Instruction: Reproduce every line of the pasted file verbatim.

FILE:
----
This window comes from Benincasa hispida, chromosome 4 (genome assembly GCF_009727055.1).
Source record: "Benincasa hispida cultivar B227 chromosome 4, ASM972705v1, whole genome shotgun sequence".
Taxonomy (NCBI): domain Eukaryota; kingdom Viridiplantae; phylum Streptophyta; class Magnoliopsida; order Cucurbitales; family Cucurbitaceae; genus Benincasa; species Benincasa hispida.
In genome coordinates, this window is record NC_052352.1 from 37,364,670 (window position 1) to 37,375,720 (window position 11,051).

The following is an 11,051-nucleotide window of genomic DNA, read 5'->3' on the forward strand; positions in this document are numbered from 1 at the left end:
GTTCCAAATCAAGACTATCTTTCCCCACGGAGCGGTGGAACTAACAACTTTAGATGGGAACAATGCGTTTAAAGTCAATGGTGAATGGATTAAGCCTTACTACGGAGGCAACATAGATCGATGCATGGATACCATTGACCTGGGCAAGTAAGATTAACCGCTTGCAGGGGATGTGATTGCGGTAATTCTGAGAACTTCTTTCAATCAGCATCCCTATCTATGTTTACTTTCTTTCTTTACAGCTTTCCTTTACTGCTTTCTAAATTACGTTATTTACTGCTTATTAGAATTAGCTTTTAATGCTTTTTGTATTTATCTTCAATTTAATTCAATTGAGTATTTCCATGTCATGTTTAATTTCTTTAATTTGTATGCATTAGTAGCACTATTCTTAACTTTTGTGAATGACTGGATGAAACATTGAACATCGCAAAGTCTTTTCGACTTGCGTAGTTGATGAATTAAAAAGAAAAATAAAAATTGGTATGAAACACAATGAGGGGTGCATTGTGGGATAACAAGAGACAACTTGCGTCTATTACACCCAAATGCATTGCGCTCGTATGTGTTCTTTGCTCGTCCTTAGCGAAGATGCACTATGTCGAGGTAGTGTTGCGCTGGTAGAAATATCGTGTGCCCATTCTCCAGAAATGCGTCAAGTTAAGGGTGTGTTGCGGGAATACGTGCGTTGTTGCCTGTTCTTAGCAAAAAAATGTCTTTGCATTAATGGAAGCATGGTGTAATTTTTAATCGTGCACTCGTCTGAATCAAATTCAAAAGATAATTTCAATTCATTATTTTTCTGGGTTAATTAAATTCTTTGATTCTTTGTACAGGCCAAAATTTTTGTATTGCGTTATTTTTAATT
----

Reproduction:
This window comes from Benincasa hispida, chromosome 4 (genome assembly GCF_009727055.1).
Source record: "Benincasa hispida cultivar B227 chromosome 4, ASM972705v1, whole genome shotgun sequence".
Taxonomy (NCBI): domain Eukaryota; kingdom Viridiplantae; phylum Streptophyta; class Magnoliopsida; order Cucurbitales; family Cucurbitaceae; genus Benincasa; species Benincasa hispida.
In genome coordinates, this window is record NC_052352.1 from 37,364,670 (window position 1) to 37,375,720 (window position 11,051).

The following is an 11,051-nucleotide window of genomic DNA, read 5'->3' on the forward strand; positions in this document are numbered from 1 at the left end:
GTTCCAAATCAAGACTATCTTTCCCCACGGAGCGGTGGAACTAACAACTTTAGATGGGAACAATGCGTTTAAAGTCAATGGTGAATGGATTAAGCCTTACTACGGAGGCAACATAGATCGATGCATGGATACCATTGACCTGGGCAAGTAAGATTAACCGCTTGCAGGGGATGTGATTGCGGTAATTCTGAGAACTTCTTTCAATCAGCATCCCTATCTATGTTTACTTTCTTTCTTTACAGCTTTCCTTTACTGCTTTCTAAATTACGTTATTTACTGCTTATTAGAATTAGCTTTTAATGCTTTTTGTATTTATCTTCAATTTAATTCAATTGAGTATTTCCATGTCATGTTTAATTTCTTTAATTTGTATGCATTAGTAGCACTATTCTTAACTTTTGTGAATGACTGGATGAAACATTGAACATCGCAAAGTCTTTTCGACTTGCGTAGTTGATGAATTAAAAAGAAAAATAAAAATTGGTATGAAACACAATGAGGGGTGCATTGTGGGATAACAAGAGACAACTTGCGTCTATTACACCCAAATGCATTGCGCTCGTATGTGTTCTTTGCTCGTCCTTAGCGAAGATGCACTATGTCGAGGTAGTGTTGCGCTGGTAGAAATATCGTGTGCCCATTCTCCAGAAATGCGTCAAGTTAAGGGTGTGTTGCGGGAATACGTGCGTTGTTGCCTGTTCTTAGCAAAAAAATGTCTTTGCATTAATGGAAGCATGGTGTAATTTTTAATCGTGCACTCGTCTGAATCAAATTCAAAAGATAATTTCAATTCATTATTTTTCTGGGTTAATTAAATTCTTTGATTCTTTGTACAGGCCAAAATTTTTGTATTGCGTTATTTTTAATT